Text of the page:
CrossFit Problems:Trading Weaknesses

CFU Athletes, take special note to #1!!

By Amy Lawson

Watching the 2014 CrossFit Games this year, my eyes were focused on the Champ. Last year his glaring weakness was the swim; this year he placed 8th in the swim event—weakness successfully targeted. However, after watching the run event, I was left wondering if he had merely traded a swim weakness for a run weakness.

It turns out; the Champ was fine and went on to repeat his reign as “Fittest Man on Earth.” But his performance in the run continued to run through my mind. Strengthening your weakness is one of the main tenets of CrossFit. But what happens when you have multiple weaknesses? Or when you are just beginning CrossFit? How do you decide what areas to target? And how do you keep from creating new weaknesses?

Because CrossFit is multi-dimensional, there are so many opportunities for growth for every athlete, whether you’re in your first few months of CrossFit or you’re more experienced.

1. Know Thyself

First of all, you should be tracking your workouts. Record your benchmarks. Record your one rep maxes. Pay attention to where you struggle in each WOD. What slowed you down? Was it the heavy weight, the gymnastic move, did you have to stop and keep catching your breath? Make notes in your training log.

2. Find a Coach

If you just want to make improvements so that you prevent injuries and improve your overall fitness, then work with a coach at your box. Ask questions. Ask him or her to watch you specifically and offer pointers on your form. Ask the coach to make suggestions on areas you should be targeting.

If your goal is Rx competitions, consider hiring a coach who will do more than just offer some pointers in his or her spare time. A coach whose sole focus is to help you design a program that targets your specific weaknesses is invaluable.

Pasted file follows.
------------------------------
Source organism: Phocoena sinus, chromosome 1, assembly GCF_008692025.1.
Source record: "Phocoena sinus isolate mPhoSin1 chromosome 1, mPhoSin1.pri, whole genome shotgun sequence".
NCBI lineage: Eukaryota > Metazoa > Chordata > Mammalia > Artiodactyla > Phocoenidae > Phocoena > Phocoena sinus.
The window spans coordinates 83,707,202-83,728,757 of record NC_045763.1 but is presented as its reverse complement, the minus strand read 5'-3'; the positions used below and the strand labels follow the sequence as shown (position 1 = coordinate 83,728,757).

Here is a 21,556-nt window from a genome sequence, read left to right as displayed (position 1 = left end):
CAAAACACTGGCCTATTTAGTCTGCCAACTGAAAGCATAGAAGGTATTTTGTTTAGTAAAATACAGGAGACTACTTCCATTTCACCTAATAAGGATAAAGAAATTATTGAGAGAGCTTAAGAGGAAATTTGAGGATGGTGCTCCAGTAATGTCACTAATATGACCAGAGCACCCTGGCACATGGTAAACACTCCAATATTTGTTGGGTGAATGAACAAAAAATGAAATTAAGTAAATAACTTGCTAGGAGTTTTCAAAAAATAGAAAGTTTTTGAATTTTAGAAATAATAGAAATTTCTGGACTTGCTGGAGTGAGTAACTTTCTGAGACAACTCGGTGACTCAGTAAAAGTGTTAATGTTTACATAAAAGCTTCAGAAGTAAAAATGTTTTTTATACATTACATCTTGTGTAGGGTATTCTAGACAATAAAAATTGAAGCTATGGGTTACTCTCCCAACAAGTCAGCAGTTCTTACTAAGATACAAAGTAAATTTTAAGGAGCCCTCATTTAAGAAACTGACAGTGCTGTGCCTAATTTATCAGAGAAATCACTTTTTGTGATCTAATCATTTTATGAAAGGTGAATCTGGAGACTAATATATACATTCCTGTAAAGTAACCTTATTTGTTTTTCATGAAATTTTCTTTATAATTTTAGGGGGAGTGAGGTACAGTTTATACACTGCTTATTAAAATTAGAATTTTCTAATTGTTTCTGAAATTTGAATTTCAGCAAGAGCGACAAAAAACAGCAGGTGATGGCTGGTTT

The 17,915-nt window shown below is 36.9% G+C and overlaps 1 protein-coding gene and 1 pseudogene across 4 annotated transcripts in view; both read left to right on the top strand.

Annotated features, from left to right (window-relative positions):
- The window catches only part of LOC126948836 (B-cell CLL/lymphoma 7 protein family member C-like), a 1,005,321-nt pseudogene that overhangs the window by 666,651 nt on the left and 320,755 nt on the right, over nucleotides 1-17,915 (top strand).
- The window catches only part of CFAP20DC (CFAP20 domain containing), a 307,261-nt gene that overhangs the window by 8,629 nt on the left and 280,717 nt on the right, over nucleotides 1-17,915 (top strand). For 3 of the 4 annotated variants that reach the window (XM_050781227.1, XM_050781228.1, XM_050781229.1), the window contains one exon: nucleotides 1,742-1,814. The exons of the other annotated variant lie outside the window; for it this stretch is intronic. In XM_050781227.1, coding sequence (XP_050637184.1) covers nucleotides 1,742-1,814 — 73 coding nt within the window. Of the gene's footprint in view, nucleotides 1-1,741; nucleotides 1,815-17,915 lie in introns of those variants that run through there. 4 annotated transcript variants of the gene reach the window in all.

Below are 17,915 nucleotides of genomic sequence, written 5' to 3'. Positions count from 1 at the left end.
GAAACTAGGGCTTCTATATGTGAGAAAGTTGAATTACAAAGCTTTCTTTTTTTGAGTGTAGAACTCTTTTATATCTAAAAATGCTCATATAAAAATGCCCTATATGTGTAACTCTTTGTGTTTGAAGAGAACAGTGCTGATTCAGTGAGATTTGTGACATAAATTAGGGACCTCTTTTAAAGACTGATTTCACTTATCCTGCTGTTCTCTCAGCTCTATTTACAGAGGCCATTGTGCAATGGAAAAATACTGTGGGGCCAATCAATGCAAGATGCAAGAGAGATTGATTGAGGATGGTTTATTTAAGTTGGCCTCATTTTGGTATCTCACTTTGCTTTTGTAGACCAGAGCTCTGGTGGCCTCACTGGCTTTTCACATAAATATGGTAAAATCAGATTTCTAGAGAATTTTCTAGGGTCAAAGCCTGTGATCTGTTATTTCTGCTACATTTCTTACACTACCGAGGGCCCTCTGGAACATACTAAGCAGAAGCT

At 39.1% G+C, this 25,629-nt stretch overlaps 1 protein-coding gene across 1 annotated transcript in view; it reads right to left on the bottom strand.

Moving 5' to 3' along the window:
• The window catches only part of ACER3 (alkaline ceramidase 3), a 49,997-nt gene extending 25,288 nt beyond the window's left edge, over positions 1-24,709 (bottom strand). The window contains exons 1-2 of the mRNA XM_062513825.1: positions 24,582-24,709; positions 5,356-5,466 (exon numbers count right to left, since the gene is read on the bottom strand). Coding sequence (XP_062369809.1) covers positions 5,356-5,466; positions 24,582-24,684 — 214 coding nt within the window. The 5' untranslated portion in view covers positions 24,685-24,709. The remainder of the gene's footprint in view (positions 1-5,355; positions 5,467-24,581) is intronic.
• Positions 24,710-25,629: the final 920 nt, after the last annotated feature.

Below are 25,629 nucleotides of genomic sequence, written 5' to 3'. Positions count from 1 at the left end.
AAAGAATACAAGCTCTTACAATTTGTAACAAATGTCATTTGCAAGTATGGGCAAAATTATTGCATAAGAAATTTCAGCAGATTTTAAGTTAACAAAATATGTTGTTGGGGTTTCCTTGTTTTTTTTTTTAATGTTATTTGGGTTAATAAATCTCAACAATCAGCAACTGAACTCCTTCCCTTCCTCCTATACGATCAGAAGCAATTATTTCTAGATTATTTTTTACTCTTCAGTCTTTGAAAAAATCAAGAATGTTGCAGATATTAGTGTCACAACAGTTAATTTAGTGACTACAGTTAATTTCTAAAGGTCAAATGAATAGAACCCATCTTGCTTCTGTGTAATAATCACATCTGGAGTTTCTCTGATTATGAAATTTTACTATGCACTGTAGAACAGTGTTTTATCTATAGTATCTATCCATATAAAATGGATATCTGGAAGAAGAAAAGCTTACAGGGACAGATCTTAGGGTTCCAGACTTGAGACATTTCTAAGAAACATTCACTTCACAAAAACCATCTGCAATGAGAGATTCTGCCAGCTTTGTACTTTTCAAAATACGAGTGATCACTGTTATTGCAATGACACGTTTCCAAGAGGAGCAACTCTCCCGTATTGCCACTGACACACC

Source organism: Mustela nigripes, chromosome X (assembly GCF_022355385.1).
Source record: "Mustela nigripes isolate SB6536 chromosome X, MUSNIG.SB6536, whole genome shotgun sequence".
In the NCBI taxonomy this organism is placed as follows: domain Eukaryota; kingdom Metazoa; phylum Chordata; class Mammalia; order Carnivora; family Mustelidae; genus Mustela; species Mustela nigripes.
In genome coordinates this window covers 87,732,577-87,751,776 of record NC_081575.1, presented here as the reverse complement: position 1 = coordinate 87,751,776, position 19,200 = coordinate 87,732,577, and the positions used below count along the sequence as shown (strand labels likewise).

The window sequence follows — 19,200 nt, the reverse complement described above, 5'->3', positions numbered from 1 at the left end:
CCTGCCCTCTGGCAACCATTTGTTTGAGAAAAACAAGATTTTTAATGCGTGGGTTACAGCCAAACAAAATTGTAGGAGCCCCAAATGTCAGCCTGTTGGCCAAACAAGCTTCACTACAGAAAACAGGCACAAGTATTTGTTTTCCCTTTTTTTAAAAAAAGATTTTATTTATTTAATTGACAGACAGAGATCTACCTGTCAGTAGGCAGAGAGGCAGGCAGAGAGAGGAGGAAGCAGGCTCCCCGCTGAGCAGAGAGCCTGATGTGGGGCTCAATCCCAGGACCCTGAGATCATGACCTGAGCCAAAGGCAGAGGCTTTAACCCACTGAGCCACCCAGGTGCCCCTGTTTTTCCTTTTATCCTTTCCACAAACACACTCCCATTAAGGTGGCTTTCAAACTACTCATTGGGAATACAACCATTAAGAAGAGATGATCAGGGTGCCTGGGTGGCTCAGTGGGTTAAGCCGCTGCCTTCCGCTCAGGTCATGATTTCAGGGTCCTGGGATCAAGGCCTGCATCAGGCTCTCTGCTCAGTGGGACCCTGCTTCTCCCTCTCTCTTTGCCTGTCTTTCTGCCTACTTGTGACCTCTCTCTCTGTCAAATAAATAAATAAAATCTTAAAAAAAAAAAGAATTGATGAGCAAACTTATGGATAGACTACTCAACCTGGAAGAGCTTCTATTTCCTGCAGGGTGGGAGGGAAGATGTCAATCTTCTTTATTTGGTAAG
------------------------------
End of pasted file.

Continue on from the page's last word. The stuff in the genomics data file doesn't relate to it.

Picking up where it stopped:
3. Follow a Program

Whether you follow a strength-building program or a program specifically designed by your coach, follow the program. Pre-made programs such as Wendler’s 5-3-1 or Stronglifts 5 x 5 are excellent ways to build strength if you’re already confident in your form.

But isn’t following a program in opposition to the “constantly varied” aspect of the principles of CrossFit? On ESPN’s Outside the Lines, Russell Berger, head trainer for CrossFit Inc., addressed the misconception that CrossFit is about random workouts. In order to train a broad base of gymnastics, strength, power and Olympic lifting, there has to be some programming done to ensure that there is, in fact, a variety of exercises incorporated on a regular basis.

4. Do What You Hate

Typically, your weakness aligns perfectly with that thing you hate to do. Attack that thing you hate, and you may just find yourself liking it AND improving a weak spot.

5. Be Realistic

You will not transform your weakness into a strength overnight. It will take time. Snatches, cleans and gymnastics moves are highly technical. It will take lots of sweat. Maybe some tears.

Do not get so caught up in training your weakness that you neglect your strengths. Somehow, you have to make time for everything. But that’s the beauty of CrossFit—if you’re doing it right, your training should never be stale.



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